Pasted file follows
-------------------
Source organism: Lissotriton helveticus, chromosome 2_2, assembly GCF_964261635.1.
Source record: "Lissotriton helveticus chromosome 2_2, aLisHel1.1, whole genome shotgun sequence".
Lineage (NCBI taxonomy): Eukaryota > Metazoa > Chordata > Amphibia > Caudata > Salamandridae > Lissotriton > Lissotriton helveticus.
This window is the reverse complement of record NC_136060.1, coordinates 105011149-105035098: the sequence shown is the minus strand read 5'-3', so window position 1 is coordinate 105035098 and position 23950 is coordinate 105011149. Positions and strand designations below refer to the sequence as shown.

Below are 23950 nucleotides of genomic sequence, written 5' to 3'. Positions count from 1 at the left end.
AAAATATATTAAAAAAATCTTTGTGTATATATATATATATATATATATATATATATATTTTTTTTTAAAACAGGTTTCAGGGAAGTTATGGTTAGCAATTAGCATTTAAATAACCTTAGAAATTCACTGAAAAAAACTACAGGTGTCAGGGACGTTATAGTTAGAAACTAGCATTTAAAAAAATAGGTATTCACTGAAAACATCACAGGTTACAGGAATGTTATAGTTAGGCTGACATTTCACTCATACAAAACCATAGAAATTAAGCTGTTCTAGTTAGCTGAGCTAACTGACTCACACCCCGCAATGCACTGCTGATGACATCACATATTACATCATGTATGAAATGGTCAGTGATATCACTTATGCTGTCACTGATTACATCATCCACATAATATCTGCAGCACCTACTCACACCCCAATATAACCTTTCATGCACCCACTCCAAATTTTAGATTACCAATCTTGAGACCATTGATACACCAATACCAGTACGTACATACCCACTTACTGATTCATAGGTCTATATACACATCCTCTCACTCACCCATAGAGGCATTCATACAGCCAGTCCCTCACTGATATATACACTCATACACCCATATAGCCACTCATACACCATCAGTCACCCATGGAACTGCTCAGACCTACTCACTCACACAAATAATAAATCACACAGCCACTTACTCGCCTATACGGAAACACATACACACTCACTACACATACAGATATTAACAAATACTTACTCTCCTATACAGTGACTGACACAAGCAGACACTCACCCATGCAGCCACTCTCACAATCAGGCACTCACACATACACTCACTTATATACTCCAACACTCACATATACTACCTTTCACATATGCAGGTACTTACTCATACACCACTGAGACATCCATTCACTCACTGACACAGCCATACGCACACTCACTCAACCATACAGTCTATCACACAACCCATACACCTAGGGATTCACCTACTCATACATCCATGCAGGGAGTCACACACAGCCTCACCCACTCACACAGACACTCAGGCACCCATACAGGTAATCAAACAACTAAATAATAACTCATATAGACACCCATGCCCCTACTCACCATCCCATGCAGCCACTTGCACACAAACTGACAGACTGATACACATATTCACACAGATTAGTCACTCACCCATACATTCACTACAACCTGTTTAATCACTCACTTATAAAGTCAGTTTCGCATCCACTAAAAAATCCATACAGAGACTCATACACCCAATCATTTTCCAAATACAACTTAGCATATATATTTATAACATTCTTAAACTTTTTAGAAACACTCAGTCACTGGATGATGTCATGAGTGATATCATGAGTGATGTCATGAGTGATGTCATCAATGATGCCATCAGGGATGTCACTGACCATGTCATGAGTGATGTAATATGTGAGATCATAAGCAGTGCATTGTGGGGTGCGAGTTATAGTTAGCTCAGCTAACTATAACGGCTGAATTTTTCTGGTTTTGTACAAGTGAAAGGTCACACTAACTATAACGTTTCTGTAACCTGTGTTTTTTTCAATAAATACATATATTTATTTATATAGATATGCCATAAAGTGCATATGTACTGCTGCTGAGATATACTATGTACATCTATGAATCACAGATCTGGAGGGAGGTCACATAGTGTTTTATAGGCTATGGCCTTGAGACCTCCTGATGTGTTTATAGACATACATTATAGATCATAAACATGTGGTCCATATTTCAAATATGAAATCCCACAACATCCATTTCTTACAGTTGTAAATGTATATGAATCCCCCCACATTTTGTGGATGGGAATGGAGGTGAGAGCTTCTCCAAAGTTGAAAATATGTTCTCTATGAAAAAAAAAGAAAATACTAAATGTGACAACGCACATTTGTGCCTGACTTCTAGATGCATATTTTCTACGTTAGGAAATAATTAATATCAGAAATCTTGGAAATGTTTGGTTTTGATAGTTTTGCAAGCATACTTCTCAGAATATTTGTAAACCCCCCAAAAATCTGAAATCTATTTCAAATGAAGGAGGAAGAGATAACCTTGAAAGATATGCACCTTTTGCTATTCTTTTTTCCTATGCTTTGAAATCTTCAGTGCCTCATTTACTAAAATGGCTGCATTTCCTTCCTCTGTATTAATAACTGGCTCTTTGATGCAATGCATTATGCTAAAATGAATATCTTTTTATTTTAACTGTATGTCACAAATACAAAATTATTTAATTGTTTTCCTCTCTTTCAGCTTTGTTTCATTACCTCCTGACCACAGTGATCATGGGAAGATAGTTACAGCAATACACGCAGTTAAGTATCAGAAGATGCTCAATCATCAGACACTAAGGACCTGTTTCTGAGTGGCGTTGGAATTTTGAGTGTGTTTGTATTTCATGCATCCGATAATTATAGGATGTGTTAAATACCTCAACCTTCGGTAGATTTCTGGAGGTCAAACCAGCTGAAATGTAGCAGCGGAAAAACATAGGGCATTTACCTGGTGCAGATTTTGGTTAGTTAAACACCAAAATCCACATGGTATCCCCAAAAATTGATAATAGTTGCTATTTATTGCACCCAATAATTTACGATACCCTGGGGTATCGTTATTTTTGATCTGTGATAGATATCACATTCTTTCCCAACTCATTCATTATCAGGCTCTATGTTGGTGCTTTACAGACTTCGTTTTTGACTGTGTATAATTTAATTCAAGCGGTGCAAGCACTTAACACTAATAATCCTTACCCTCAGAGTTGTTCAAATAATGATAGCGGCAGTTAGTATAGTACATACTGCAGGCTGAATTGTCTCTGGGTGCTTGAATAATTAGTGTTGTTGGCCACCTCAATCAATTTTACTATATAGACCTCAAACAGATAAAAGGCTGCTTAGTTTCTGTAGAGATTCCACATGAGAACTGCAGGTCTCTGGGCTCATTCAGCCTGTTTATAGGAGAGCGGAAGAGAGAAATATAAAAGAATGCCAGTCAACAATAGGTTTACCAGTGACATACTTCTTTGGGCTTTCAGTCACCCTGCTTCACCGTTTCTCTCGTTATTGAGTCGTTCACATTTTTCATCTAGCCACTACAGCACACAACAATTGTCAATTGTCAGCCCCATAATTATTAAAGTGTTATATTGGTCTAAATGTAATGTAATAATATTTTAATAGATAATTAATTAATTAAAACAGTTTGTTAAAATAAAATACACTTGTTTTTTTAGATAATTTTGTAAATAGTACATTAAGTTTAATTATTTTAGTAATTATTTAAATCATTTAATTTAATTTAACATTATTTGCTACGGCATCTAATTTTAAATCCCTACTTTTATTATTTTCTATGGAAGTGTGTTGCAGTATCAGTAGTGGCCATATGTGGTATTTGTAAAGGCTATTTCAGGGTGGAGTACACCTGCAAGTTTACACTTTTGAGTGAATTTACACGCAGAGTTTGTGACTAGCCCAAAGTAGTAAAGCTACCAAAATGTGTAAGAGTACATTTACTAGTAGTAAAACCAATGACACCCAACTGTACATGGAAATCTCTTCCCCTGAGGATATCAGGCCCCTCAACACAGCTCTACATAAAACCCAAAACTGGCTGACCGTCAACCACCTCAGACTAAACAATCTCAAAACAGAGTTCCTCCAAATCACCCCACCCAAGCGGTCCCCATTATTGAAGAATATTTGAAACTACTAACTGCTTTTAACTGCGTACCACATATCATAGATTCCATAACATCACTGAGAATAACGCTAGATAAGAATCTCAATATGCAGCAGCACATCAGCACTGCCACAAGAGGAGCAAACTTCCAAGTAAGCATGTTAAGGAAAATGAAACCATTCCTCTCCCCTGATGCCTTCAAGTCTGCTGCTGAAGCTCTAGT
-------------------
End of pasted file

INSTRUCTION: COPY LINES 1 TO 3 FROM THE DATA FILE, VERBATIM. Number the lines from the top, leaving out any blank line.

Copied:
Source organism: Lissotriton helveticus, chromosome 2_2, assembly GCF_964261635.1.
Source record: "Lissotriton helveticus chromosome 2_2, aLisHel1.1, whole genome shotgun sequence".
Lineage (NCBI taxonomy): Eukaryota > Metazoa > Chordata > Amphibia > Caudata > Salamandridae > Lissotriton > Lissotriton helveticus.